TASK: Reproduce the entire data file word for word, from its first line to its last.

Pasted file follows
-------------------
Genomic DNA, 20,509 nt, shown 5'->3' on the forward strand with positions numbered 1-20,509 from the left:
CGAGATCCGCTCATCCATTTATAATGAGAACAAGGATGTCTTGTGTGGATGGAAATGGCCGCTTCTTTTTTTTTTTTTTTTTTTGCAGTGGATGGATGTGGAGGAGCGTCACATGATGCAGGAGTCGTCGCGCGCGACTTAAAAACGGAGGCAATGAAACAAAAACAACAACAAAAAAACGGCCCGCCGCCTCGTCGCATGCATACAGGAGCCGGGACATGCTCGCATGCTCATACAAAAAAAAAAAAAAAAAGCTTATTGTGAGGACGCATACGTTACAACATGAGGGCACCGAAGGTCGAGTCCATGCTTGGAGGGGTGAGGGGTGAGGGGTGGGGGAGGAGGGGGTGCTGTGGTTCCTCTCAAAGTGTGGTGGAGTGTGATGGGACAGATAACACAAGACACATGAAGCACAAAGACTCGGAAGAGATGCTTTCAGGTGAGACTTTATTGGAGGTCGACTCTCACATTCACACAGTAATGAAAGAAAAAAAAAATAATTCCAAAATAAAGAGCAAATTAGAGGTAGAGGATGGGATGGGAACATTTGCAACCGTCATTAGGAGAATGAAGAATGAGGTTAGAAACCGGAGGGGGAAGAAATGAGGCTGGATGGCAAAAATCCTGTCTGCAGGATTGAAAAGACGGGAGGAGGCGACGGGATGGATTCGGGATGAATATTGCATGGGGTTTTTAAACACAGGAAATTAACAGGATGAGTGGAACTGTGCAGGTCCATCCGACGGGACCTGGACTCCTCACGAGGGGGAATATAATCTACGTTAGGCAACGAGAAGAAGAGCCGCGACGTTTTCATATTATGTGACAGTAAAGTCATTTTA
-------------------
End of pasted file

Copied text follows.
Genomic DNA, 20,509 nt, shown 5'->3' on the forward strand with positions numbered 1-20,509 from the left:
CGAGATCCGCTCATCCATTTATAATGAGAACAAGGATGTCTTGTGTGGATGGAAATGGCCGCTTCTTTTTTTTTTTTTTTTTTTGCAGTGGATGGATGTGGAGGAGCGTCACATGATGCAGGAGTCGTCGCGCGCGACTTAAAAACGGAGGCAATGAAACAAAAACAACAACAAAAAAACGGCCCGCCGCCTCGTCGCATGCATACAGGAGCCGGGACATGCTCGCATGCTCATACAAAAAAAAAAAAAAAAAGCTTATTGTGAGGACGCATACGTTACAACATGAGGGCACCGAAGGTCGAGTCCATGCTTGGAGGGGTGAGGGGTGAGGGGTGGGGGAGGAGGGGGTGCTGTGGTTCCTCTCAAAGTGTGGTGGAGTGTGATGGGACAGATAACACAAGACACATGAAGCACAAAGACTCGGAAGAGATGCTTTCAGGTGAGACTTTATTGGAGGTCGACTCTCACATTCACACAGTAATGAAAGAAAAAAAAAATAATTCCAAAATAAAGAGCAAATTAGAGGTAGAGGATGGGATGGGAACATTTGCAACCGTCATTAGGAGAATGAAGAATGAGGTTAGAAACCGGAGGGGGAAGAAATGAGGCTGGATGGCAAAAATCCTGTCTGCAGGATTGAAAAGACGGGAGGAGGCGACGGGATGGATTCGGGATGAATATTGCATGGGGTTTTTAAACACAGGAAATTAACAGGATGAGTGGAACTGTGCAGGTCCATCCGACGGGACCTGGACTCCTCACGAGGGGGAATATAATCTACGTTAGGCAACGAGAAGAAGAGCCGCGACGTTTTCATATTATGTGACAGTAAAGTCATTTTA